The effectiveness of pilates in preventing falls in healthy older adults
Donatoni da Silva, Larissa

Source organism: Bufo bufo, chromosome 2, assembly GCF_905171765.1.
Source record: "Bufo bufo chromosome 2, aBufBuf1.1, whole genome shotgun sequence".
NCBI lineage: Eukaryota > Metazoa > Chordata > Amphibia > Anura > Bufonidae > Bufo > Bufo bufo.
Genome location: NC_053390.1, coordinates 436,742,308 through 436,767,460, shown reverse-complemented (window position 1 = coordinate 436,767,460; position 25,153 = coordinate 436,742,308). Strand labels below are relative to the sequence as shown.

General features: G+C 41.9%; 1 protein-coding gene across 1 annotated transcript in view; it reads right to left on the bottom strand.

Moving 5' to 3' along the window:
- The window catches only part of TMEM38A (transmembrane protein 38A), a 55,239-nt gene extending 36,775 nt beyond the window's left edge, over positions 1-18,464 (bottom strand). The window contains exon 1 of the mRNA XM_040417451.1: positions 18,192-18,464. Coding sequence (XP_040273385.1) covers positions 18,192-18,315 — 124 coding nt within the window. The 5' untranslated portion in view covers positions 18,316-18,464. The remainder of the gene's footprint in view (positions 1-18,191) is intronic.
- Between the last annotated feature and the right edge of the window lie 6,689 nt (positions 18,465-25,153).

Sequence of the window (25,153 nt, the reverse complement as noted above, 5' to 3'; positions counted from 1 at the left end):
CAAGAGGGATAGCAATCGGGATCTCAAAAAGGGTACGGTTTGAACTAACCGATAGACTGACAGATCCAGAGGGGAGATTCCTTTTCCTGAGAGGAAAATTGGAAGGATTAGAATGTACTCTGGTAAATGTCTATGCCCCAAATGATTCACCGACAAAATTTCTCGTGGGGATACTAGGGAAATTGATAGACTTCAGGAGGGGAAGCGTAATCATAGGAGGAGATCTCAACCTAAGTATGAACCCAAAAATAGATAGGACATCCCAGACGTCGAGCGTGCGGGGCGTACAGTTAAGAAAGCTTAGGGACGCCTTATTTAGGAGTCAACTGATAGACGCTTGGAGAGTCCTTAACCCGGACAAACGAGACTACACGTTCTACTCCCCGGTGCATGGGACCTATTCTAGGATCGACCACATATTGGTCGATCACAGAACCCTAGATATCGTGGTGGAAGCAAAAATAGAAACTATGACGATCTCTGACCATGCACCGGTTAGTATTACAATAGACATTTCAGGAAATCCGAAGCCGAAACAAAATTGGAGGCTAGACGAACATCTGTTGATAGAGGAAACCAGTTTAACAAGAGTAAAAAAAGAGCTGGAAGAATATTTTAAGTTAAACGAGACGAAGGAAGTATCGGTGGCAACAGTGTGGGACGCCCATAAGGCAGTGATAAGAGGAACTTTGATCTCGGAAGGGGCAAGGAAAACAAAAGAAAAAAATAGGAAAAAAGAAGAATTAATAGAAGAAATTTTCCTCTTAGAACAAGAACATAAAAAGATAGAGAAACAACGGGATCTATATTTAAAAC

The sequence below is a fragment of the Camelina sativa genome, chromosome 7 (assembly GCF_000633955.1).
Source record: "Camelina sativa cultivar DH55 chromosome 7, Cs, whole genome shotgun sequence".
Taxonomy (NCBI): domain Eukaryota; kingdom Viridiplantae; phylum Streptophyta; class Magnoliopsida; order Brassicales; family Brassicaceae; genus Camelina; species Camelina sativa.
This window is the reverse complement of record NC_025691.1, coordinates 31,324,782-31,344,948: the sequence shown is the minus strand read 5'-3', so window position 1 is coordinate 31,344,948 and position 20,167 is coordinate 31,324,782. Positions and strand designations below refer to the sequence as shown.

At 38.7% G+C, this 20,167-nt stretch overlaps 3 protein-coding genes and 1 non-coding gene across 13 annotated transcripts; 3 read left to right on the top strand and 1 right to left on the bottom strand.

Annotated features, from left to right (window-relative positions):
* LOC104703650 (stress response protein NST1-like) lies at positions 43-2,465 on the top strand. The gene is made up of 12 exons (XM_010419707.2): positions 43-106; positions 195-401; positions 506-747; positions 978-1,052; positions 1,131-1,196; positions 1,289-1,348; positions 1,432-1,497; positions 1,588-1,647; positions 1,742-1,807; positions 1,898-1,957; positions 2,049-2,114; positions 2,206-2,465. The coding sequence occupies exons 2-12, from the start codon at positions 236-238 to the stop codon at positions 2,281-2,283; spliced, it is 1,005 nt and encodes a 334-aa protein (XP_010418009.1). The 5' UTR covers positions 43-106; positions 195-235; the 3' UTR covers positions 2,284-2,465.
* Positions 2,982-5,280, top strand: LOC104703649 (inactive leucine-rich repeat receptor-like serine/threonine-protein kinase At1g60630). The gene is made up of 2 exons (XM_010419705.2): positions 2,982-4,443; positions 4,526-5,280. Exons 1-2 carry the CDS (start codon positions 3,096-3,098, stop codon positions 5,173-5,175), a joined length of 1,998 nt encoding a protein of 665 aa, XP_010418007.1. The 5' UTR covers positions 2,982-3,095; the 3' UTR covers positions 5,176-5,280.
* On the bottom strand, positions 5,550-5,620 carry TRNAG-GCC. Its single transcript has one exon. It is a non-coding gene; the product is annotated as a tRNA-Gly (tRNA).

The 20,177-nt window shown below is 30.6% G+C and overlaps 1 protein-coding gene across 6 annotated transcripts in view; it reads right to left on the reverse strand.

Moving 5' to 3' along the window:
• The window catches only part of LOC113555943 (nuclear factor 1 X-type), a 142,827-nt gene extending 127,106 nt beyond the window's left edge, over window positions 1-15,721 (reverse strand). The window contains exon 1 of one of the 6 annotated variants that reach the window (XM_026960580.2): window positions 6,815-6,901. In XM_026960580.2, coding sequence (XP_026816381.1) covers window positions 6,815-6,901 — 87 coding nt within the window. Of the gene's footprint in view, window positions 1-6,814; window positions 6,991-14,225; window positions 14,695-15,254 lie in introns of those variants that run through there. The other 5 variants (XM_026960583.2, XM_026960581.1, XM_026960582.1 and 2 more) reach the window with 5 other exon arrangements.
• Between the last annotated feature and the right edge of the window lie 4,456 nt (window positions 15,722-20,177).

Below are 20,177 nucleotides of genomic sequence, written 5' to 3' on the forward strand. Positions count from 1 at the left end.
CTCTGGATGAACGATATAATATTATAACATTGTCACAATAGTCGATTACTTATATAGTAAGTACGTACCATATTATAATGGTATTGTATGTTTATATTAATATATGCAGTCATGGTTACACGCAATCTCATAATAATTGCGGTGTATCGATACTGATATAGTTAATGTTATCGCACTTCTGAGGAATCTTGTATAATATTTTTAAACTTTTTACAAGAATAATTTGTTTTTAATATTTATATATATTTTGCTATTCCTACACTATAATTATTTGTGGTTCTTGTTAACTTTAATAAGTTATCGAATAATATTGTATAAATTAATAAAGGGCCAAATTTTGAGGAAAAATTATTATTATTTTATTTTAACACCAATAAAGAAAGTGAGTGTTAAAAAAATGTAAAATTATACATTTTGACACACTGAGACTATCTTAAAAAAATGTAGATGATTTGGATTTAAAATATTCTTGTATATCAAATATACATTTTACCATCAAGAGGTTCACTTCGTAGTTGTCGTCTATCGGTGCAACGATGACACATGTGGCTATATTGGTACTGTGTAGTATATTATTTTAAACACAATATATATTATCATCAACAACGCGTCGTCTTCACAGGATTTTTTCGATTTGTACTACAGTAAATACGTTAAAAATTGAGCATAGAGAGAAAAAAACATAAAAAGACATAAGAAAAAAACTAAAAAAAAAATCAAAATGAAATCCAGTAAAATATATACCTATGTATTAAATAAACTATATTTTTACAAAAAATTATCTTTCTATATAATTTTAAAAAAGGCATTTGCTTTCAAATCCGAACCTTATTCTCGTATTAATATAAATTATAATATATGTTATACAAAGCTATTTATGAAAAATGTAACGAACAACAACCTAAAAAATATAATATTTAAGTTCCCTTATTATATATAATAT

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Falls are a major cause of morbidity and mortality in older adults and evidence suggests that fall rates are rapidly increasing likely due to an aging population, which is placing a significant financial burden on health care systems across the world. Falls present one of the highest risks for the older population and many factors contribute to the increased risk of falls and fear of falling in older adults, such as reduced physical activity and mobility, decreased muscle mass and balance and lack of walking. Rehabilitation and falls prevention exercises are required to help older adults improve their mobility and independence. Therefore, this research aimed to investigate the effectiveness of a Pilates intervention, that included a supplementary home-based exercise programme, to decrease the risk of falls in healthy older adults in Ireland. A systematic review using the Preferred Reporting Items for Systematic Reviews and Meta-Analyses (PRISMA) guidelines was carried out. A PICOS approach was adopted to set the inclusion and exclusion criteria and evaluate the outcome measures: mobility, functional mobility, fear of falling, gait, postural balance and the number of falls during the Pilates intervention programme. Twelve randomised controlled trials (RCTs) of Pilates interventions, including comparisons with control groups and other forms of exercise were included. Overall, there were 702 participants, with 308 allocated to Pilates groups, 316 to control groups and 78 to a three-arm exercise group. Pilates showed an effect in postural stability in the mediolateral sway comparison to control groups (MD = -1.77, 95% CI, -2.84 to -0.70, p = 0.001, heterogeneity: I² = 3%), mobility (MD = 9.23, 95% CI, 5.74 to 12.73, p < 0.00001, 15 heterogeneity: I² = 75%) and fear of falling (MD = -8.61, 95% CI, -10.16 to -7.07, p < 0.00001, heterogeneity: I² = 88%). In relation to other exercises group, Pilates showed positive effects in functional mobility (MD= -1.21, 95% CI, -2.30 to -0.11, p = 0.03, heterogeneity: I² = 80%), mobility (MD = 3.25, 95% CI, 1.46 to 5.04, p < 0.0004, heterogeneity: I² = 0%). The first and the second studies that are included in this thesis describe the mat Pilates intervention, including the supplementary 6-week home-based exercise programme, with the pre- and post-intervention testing. The first study examined the feasibility of a Pilates intervention for healthy older adults using the following outcomes: functional mobility, mobility, fear of falling, physical activity, postural balance and the spatiotemporal parameters of gait for six participants. Exploratory results were reported of the 6-week intervention. The second study, a cohort study, used snowballing to recruit participants. With 32 eligible participants included in the study. The results participants with previous experienced of Pilates suggests that functional mobility (p < 0.001), mobility (p < 0.001), gait velocity (p = 0.022), swing time (p = 0.049), stance time (p = 0.013) and double support time (p = 0.040). Postural stability in the mediolateral (p = 0.025) and anteroposterior sway (p = 0.037), and Physical activity (p = 0.017) were positively affected after the 6-week mat Pilates intervention. The third study of this thesis reports on the prospective, open-label randomised crossover study. This third study was carried out over a 7-month period, with a one-month washout period. Volunteer participants (n = 61) were randomly assigned to Group 1 (Control-Pilates) or Group 2 (Pilates-Control) for twelve weeks. The Pilates intervention included accessories and supplementary home-based exercises. The primary outcome measures were gait velocity, the postural stability parameter of mediolateral sway and fear of falling. The secondary outcome measures included cadence, stride length, step length, stance time, swing time, step time, double support time of gait, the postural stability parameter of anteroposterior sway, functional mobility, mobility and physical activity. The results of this twelve-week Pilates intervention indicated that Pilates had an effects in functional mobility (p = 0.002), mobility (p = 0.001), postural stability in the mediolateral sway (p = 0.040) and the spatiotemporal parameters of gait: cadence (p = 0.019), step time (p = 0.028), stance time (p = 0.012), and double support time (p = 0.031). In conclusion, the Pilates interventions were found to improve functional mobility, mobility, gait, fear of falling and postural stability for the meta-analysis. The results of six- and 12-week Pilates intervention indicated that Pilates may reduce the risk of falls and suggests that Pilates interventions for healthy older people may change their functional mobility, mobility, postural stability and spatiotemporal parameters of gait. However, high-quality RCTs that include the number of falls during the intervention program and participants with and a without history of falls still needed. Further, Pilates intervention programmes with longer follow-up periods are required.